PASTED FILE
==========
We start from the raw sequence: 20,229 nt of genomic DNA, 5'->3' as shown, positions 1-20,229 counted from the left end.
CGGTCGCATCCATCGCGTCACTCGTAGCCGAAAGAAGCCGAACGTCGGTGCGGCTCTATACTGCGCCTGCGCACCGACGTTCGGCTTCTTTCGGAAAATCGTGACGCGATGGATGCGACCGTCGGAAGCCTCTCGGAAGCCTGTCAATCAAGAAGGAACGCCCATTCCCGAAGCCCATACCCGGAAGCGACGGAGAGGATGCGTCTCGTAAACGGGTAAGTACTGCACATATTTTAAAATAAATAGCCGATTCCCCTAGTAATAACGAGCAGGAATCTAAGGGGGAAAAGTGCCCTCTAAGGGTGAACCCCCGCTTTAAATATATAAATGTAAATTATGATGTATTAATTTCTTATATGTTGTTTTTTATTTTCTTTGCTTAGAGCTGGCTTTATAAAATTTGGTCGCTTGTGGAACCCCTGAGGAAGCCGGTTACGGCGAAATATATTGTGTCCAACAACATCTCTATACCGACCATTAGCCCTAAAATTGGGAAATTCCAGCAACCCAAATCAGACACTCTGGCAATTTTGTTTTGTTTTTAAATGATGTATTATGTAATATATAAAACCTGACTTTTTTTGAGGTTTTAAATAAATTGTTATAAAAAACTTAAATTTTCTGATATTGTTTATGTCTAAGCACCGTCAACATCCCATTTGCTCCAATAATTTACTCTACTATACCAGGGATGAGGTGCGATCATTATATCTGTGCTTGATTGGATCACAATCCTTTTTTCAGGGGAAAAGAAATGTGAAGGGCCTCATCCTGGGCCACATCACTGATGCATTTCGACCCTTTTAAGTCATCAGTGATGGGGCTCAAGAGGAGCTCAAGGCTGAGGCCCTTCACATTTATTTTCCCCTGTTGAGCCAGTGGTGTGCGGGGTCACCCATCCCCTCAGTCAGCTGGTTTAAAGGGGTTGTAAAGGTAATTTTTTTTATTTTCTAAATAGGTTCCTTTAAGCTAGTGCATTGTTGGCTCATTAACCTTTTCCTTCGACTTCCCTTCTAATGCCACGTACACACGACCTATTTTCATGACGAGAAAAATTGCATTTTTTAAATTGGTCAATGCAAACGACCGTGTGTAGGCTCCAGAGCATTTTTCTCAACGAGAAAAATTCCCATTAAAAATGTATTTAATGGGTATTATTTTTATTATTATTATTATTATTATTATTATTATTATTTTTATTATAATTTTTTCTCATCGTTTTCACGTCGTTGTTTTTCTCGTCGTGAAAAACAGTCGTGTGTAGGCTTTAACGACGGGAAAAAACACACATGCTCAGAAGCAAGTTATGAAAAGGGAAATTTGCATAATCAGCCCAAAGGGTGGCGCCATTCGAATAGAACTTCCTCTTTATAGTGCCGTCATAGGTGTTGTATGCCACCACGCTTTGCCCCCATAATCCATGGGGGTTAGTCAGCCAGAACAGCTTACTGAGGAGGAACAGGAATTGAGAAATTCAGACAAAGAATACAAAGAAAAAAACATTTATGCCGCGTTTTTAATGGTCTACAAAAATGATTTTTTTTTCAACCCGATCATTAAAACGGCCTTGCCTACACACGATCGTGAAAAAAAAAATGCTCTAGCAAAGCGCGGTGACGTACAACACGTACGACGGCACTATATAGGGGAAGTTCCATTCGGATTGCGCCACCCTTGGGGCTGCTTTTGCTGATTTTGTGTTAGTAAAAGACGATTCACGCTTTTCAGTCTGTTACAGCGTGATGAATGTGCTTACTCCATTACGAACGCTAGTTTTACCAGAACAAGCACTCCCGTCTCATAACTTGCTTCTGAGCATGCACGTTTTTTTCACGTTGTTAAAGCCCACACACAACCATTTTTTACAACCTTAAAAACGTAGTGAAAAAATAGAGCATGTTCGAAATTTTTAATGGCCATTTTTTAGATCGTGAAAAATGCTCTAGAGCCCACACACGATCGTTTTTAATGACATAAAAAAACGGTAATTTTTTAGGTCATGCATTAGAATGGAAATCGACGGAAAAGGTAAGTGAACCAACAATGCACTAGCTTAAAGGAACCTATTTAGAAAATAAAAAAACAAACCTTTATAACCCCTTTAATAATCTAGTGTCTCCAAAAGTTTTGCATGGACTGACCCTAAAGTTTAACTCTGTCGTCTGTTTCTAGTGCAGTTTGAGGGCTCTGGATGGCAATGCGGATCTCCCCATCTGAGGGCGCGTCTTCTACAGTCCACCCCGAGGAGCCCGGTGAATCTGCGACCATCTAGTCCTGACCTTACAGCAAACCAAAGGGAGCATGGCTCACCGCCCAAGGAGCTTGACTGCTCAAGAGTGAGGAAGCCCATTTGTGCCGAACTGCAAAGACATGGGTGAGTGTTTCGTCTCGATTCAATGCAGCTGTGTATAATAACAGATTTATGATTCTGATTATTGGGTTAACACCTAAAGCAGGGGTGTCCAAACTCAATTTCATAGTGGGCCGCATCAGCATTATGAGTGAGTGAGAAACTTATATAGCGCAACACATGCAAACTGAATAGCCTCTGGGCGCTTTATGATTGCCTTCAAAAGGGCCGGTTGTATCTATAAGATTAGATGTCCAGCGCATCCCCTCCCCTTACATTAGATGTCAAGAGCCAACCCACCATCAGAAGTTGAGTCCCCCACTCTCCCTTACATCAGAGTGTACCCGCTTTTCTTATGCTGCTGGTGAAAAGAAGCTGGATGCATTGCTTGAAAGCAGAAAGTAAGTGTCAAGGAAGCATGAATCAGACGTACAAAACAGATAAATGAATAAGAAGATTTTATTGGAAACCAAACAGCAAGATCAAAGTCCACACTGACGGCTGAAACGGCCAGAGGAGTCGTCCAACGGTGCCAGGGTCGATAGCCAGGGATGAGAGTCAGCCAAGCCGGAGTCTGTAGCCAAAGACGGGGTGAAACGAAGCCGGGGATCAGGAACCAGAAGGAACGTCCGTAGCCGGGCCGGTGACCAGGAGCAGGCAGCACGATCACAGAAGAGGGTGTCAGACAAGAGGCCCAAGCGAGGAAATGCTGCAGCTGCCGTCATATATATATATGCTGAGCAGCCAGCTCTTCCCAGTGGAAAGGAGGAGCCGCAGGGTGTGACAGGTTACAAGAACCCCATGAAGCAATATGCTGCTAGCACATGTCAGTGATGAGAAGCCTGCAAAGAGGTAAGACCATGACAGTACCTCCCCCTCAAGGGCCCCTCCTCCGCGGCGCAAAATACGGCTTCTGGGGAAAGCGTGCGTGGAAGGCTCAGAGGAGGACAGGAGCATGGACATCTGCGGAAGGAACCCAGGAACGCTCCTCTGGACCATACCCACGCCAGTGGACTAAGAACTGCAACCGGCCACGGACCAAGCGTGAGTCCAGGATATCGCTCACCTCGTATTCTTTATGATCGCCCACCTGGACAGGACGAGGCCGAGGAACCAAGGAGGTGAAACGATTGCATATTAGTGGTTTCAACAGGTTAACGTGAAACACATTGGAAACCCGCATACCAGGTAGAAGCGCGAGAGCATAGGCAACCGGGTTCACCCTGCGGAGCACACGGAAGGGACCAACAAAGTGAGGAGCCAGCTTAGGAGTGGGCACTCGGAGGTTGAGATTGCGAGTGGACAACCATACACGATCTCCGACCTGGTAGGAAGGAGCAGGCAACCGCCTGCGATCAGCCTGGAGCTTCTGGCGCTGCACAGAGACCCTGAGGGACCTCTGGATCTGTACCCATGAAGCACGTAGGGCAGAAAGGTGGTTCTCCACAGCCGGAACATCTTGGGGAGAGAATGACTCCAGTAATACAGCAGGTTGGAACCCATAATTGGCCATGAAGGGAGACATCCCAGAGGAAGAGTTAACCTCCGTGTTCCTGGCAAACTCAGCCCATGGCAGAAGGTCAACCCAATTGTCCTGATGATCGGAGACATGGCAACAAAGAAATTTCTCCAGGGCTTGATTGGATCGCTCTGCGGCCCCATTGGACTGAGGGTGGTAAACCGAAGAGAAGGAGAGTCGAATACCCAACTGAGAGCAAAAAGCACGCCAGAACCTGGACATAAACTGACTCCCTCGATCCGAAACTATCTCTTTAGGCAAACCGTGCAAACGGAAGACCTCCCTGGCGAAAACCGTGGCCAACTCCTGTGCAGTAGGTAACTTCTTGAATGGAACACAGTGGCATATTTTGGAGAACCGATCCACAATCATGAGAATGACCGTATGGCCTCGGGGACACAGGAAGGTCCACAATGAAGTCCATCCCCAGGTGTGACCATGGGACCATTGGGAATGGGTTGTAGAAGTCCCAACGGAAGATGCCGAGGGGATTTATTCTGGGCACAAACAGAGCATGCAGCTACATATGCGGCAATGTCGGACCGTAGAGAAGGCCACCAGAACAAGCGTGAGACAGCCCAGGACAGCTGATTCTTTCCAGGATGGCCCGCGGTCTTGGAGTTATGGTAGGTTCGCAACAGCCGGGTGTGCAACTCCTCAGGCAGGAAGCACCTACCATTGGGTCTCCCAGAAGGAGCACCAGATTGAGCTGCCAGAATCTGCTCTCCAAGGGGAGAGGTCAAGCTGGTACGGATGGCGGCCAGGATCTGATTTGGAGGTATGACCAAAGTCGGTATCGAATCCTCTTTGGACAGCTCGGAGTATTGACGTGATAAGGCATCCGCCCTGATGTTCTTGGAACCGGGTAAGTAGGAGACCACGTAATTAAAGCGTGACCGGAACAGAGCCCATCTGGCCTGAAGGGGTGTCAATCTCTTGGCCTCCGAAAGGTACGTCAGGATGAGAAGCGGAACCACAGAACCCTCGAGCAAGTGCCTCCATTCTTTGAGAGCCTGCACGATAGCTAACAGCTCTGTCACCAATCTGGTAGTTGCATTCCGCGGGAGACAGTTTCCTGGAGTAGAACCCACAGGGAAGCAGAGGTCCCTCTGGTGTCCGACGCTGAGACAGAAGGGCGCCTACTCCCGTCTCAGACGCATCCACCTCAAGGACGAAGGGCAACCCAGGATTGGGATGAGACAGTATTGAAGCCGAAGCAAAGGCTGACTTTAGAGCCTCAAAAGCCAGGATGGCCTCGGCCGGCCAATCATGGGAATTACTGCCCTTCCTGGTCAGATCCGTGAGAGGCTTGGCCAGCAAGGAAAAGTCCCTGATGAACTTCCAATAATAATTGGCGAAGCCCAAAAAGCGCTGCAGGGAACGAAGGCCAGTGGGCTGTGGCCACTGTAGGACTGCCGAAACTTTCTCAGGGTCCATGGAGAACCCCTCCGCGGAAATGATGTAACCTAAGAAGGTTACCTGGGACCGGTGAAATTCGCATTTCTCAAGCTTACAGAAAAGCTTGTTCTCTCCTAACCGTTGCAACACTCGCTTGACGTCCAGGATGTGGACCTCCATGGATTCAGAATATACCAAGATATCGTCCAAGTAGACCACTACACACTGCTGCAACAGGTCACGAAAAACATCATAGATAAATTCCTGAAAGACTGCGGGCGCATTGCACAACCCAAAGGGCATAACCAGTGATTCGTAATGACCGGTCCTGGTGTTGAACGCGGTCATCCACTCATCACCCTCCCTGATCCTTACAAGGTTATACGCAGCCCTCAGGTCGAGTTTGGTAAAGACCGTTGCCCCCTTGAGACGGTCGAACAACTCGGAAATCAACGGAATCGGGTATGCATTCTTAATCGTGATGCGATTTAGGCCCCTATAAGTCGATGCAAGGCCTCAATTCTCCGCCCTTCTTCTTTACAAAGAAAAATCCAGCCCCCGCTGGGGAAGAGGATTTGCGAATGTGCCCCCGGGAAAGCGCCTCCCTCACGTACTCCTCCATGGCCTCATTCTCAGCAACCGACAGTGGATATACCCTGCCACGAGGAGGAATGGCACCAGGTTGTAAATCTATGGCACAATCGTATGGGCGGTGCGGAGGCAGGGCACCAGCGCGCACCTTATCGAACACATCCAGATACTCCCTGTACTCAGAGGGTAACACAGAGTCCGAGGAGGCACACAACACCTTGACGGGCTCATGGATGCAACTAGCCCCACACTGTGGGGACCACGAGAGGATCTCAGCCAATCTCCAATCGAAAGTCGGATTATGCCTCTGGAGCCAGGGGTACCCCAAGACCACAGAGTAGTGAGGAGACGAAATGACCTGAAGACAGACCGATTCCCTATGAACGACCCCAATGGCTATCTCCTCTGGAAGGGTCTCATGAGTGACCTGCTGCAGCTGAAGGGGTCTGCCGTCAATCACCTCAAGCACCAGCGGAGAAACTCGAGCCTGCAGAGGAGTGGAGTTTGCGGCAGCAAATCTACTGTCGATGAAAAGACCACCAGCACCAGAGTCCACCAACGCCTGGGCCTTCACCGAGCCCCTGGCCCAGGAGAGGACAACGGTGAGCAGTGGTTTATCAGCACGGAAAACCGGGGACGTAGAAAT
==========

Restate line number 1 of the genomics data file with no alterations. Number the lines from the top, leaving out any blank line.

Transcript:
We start from the raw sequence: 20,229 nt of genomic DNA, 5'->3' as shown, positions 1-20,229 counted from the left end.